Labour announced a string of student-friendly policies in their election manifesto, including lowering the voting age to 16 and bringing tuition fees down to £6,000.
Lowering the voting age could mean that 16 and 17 year olds will be able to vote in the 2016 London Mayoral election, provided constitutional reform happens quickly enough.
In addition to the pledge on tuition fees, the party will introduce a new vocational route to higher education, dubbed ‘technical degrees’, for students choosing not to go down a traditional academic path. This would consist of a technical baccalaureate or enhanced apprenticeships delivered in partnership with businesses and universities.
They also promised to bring in a rise in minimum wage to £8 by October 2019 and tax rebates for firms that pay the higher Living Wage. The party said they will guarantee a job for those out of work for a year, which they will need to take up, or risk losing their benefits. For young people lacking A-levels, jobseeker’s allowance will be replaced by a ‘youth allowance’, aimed at incentivising them to train and get extra qualifications.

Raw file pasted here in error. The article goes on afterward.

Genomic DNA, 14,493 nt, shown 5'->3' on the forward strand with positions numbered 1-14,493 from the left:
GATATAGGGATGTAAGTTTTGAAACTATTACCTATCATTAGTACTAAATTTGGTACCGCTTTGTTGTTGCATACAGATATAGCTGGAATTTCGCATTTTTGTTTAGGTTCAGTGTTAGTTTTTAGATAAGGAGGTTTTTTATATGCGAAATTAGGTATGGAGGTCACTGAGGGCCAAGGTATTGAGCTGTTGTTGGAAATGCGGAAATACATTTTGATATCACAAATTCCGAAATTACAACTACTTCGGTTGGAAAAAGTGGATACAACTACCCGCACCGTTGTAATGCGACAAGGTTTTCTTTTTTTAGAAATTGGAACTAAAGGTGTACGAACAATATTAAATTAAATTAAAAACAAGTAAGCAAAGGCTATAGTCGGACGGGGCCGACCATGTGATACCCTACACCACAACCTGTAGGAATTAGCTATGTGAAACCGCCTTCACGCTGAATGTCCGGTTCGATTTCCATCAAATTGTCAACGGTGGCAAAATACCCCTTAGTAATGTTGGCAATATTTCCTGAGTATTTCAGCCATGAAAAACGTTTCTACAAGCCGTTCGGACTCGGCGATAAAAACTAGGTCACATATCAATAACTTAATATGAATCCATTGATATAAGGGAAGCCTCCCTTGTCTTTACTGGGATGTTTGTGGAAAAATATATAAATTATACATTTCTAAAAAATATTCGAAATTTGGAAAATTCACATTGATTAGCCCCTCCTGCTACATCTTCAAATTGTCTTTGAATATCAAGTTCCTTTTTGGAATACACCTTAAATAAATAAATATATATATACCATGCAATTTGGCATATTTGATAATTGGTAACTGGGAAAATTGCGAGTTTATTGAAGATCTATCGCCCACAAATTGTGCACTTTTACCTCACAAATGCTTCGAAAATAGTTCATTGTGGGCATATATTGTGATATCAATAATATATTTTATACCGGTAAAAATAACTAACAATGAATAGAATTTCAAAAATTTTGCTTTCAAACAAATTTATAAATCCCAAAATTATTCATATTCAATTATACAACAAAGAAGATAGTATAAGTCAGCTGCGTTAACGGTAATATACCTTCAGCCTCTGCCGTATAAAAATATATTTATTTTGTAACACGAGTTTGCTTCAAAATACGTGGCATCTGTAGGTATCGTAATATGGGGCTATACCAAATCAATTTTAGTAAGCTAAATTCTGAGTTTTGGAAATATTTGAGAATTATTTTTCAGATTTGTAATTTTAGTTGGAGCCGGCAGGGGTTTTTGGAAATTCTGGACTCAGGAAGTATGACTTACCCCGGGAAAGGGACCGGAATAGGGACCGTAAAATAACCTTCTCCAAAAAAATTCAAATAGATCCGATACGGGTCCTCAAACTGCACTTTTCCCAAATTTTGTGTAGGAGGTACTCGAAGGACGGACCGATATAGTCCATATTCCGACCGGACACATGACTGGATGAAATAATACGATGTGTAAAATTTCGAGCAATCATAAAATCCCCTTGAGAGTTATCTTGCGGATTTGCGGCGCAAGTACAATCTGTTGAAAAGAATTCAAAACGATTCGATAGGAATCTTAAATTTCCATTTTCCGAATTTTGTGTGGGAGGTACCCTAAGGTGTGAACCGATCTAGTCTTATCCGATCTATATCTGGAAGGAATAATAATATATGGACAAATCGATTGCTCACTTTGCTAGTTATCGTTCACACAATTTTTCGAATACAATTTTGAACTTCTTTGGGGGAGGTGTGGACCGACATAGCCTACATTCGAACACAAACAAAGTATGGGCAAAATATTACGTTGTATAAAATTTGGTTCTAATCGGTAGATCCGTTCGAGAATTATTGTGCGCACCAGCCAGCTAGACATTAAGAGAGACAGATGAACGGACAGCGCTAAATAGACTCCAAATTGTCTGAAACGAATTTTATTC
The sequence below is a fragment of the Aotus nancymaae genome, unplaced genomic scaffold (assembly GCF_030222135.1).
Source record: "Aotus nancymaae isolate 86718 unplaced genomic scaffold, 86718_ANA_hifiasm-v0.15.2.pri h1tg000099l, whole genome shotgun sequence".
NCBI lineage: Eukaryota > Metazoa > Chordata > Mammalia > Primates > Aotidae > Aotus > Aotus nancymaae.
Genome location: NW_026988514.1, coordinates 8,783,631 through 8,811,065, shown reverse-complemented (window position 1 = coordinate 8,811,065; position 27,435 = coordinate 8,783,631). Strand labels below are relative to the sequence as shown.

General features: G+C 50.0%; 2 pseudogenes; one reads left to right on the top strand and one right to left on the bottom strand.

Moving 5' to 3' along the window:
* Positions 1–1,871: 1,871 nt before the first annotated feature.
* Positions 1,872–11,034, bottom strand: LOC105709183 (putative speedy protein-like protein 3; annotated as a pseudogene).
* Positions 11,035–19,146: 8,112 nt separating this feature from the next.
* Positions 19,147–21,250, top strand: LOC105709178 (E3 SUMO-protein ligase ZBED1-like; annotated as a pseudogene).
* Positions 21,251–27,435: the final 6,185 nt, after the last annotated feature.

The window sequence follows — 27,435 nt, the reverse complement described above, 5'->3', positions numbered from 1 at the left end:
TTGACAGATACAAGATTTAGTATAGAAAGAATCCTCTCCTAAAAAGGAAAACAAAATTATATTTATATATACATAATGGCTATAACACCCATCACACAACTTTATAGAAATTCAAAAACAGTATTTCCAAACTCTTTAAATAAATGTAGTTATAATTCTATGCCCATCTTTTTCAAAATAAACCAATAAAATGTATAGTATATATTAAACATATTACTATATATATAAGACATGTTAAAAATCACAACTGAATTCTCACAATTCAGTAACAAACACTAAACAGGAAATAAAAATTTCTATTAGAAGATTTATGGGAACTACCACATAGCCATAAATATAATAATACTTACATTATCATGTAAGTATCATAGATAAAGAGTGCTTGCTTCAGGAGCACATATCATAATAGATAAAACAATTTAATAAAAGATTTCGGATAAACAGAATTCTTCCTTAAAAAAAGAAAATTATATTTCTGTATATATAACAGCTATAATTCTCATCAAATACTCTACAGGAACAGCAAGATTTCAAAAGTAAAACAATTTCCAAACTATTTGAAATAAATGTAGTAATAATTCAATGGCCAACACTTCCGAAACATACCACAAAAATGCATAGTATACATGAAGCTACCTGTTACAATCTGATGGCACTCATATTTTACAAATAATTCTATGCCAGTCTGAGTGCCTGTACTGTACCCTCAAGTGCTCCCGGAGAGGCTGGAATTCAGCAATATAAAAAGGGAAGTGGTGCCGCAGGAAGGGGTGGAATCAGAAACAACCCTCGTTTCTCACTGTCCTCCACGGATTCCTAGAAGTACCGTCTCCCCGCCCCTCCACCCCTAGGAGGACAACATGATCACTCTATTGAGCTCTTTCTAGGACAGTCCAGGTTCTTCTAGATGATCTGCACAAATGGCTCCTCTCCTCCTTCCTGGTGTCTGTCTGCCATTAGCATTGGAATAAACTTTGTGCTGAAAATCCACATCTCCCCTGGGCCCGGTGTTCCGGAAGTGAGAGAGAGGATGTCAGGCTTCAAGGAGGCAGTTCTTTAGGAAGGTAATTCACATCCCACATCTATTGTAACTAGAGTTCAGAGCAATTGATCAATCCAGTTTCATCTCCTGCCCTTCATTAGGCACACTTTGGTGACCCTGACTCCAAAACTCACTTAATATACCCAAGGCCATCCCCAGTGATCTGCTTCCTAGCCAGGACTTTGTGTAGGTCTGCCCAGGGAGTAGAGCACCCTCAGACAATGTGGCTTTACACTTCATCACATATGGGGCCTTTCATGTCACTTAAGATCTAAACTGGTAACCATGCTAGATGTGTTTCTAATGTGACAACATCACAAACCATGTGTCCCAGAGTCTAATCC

Other policies benefitting young people include a guaranteed apprenticeship for everyone that wants one (subject to achieving certain grades), with large firms required to provide places if they bid for government work. In addition, teenagers will be guaranteed individual face-to-face careers advice and the party have vowed to tackle the growth of unpaid internships.
The manifesto also sets out a plan for “Generation Rent”, with a commitment to doubling the number of new houses built per year to 200,000 by 2020, with “first priority for local first time buyers” rather than landlords or investors. They will also ban letting agencies from charging fees to tenants.
Labour are no doubt hoping to capitalise on their strong support among student voters by bringing in policies aimed at young people. The most recent student opinion poll put Labour’s share of the student vote at 33%. However the party have lost a considerable proportion of student voters to the Greens in the past few months, with the latter on around 28%.